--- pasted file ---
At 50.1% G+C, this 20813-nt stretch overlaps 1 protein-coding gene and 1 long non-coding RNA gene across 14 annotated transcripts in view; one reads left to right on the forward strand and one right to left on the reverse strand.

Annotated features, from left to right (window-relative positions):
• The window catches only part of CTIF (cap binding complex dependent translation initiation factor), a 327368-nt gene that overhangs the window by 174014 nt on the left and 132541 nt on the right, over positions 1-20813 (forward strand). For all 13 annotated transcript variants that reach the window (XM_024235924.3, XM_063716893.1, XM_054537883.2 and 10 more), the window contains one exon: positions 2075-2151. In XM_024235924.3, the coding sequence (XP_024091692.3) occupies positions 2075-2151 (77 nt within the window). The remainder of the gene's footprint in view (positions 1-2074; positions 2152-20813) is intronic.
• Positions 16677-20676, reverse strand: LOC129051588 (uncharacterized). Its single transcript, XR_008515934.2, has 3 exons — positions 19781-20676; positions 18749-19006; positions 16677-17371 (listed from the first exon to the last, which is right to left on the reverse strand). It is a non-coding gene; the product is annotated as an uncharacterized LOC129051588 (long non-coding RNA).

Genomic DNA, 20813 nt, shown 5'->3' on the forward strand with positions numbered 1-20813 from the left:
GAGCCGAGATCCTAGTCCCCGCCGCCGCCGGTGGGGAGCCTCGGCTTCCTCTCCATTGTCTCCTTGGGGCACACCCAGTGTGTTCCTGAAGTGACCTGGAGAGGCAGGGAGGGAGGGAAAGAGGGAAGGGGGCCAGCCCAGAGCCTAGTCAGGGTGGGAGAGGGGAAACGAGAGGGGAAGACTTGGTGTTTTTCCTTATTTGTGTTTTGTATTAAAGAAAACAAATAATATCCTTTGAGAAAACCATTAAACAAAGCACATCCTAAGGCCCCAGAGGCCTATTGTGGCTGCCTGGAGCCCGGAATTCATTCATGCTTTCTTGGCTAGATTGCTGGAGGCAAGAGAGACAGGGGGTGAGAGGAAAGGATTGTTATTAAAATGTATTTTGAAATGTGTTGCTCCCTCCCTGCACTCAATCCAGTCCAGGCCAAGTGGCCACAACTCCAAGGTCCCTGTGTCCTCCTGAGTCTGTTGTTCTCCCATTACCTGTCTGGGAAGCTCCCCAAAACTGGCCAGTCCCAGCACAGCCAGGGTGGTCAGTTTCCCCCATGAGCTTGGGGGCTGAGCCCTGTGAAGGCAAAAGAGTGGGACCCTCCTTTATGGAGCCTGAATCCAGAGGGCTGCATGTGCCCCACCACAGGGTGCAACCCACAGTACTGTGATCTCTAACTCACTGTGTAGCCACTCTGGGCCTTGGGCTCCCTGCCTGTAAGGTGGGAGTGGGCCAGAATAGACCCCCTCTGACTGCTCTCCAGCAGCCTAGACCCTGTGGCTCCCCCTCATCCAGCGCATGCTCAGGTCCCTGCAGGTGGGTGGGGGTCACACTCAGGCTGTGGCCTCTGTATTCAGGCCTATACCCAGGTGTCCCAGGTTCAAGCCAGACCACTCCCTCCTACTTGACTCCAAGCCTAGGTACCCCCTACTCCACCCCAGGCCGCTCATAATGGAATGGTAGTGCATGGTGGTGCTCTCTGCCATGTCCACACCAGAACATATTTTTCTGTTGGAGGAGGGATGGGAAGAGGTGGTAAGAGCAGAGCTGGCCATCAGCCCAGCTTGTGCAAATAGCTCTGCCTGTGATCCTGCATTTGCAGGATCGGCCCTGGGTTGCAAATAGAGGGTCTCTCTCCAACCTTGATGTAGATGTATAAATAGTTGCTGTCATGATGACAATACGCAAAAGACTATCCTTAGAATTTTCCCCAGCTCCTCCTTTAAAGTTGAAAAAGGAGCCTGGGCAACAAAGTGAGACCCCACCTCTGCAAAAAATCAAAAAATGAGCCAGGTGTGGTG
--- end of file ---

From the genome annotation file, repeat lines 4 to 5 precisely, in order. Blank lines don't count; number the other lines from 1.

• Positions 16677-20676, reverse strand: LOC129051588 (uncharacterized). Its single transcript, XR_008515934.2, has 3 exons — positions 19781-20676; positions 18749-19006; positions 16677-17371 (listed from the first exon to the last, which is right to left on the reverse strand). It is a non-coding gene; the product is annotated as an uncharacterized LOC129051588 (long non-coding RNA).

Genomic DNA, 20813 nt, shown 5'->3' on the forward strand with positions numbered 1-20813 from the left: